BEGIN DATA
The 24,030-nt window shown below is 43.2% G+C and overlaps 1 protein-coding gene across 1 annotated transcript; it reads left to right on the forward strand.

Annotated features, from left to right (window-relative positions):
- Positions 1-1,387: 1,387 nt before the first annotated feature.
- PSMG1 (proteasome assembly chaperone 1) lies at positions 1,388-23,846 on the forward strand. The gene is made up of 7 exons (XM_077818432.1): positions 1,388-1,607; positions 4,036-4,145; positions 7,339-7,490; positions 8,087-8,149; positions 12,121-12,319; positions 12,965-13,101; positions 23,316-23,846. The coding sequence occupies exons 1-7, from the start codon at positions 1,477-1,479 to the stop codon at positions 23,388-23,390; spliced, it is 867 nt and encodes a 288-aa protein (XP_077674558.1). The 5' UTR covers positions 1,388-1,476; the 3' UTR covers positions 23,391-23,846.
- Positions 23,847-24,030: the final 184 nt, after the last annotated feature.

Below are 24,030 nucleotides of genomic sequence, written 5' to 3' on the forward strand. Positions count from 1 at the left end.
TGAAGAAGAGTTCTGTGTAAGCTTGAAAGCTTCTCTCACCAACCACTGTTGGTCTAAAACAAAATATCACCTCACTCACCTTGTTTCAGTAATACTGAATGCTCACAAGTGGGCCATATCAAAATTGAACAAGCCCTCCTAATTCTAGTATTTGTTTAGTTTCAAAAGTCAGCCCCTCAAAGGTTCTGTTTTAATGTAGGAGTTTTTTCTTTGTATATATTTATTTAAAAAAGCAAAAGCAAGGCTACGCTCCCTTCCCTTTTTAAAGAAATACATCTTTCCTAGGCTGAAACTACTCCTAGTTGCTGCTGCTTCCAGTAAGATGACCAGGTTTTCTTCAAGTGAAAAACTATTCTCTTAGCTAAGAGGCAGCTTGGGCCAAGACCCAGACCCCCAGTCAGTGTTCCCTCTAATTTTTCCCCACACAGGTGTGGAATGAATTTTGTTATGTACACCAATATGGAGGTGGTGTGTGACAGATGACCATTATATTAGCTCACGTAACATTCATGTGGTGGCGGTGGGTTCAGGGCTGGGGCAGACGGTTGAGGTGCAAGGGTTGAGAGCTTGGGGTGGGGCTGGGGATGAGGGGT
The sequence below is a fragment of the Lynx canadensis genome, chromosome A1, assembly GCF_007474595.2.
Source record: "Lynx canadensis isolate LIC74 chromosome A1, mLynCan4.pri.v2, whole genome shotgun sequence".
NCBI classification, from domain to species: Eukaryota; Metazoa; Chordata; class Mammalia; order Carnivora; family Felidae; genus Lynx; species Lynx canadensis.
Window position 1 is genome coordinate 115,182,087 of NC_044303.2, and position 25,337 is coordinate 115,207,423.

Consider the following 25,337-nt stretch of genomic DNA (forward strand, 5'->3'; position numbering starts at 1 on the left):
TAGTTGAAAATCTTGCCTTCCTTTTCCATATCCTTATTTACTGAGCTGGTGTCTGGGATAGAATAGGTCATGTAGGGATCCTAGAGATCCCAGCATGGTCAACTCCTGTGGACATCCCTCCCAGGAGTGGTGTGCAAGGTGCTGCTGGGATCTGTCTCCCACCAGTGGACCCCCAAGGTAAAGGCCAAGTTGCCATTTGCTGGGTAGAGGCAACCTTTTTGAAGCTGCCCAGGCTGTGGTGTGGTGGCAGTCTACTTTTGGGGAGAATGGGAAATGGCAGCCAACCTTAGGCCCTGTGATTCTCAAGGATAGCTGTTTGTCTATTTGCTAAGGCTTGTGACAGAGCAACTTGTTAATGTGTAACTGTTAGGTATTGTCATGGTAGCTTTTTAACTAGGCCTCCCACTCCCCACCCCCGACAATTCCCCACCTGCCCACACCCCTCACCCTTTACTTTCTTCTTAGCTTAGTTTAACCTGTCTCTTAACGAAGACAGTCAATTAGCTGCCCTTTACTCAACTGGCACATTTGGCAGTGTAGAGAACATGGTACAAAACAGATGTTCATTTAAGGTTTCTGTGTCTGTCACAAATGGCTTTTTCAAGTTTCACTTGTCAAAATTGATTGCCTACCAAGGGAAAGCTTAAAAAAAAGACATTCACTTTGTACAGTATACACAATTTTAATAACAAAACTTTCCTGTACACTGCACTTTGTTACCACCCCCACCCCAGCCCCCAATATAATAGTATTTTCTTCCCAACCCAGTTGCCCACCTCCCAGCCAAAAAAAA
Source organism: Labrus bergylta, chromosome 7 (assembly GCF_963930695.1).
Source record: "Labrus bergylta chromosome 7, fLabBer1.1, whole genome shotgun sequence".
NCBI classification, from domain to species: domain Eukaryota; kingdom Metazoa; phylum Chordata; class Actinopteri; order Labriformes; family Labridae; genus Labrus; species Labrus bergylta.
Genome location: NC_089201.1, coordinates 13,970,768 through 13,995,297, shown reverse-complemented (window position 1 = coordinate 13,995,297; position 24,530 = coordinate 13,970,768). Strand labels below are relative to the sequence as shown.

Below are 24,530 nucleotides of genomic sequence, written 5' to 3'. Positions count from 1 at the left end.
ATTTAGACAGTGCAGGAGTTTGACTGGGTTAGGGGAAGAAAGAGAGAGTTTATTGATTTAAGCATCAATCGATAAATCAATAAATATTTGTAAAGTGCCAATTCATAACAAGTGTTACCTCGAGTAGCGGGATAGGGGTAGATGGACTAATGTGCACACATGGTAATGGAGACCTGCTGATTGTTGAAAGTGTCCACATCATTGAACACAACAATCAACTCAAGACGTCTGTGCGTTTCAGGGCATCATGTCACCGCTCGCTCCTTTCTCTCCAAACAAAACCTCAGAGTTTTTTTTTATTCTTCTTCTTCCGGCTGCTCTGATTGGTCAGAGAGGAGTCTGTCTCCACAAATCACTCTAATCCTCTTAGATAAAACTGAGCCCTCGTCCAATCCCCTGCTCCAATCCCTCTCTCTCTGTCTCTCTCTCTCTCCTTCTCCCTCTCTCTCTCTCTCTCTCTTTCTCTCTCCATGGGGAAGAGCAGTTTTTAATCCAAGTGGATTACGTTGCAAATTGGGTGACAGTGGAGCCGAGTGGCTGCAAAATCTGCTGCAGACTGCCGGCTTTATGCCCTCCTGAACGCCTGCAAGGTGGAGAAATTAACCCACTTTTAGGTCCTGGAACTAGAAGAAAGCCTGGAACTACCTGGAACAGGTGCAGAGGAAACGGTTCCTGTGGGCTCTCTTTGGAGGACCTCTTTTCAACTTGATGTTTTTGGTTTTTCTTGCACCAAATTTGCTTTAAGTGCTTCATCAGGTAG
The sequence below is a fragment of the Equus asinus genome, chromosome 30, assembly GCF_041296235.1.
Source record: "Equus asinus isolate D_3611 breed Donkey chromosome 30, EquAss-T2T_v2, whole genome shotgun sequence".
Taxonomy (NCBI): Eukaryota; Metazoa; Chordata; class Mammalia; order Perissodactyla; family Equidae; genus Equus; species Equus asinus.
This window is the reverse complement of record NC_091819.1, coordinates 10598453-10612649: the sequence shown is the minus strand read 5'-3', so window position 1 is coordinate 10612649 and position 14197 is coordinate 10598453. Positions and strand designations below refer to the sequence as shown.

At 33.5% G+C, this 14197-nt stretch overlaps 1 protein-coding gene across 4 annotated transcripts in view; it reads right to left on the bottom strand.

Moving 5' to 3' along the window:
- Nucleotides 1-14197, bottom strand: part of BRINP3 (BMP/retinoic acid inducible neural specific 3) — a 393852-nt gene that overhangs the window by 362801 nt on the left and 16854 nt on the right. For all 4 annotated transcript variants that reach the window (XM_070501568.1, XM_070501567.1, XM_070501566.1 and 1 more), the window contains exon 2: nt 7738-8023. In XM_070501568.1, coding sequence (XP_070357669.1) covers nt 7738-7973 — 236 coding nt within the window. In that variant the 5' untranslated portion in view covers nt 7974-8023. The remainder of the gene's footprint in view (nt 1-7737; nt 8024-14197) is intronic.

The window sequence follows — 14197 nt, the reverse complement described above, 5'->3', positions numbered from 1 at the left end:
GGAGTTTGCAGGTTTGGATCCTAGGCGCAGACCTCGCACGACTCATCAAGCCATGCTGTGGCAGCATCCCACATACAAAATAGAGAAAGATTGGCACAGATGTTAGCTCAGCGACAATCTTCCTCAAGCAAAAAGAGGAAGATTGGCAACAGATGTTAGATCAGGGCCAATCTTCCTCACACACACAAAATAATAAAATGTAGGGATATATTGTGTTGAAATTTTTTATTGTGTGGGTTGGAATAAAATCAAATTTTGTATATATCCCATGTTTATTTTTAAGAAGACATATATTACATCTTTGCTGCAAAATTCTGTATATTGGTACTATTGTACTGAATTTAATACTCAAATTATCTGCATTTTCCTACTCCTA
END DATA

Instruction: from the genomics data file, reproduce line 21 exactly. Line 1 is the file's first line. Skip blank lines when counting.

Source record: "Equus asinus isolate D_3611 breed Donkey chromosome 30, EquAss-T2T_v2, whole genome shotgun sequence".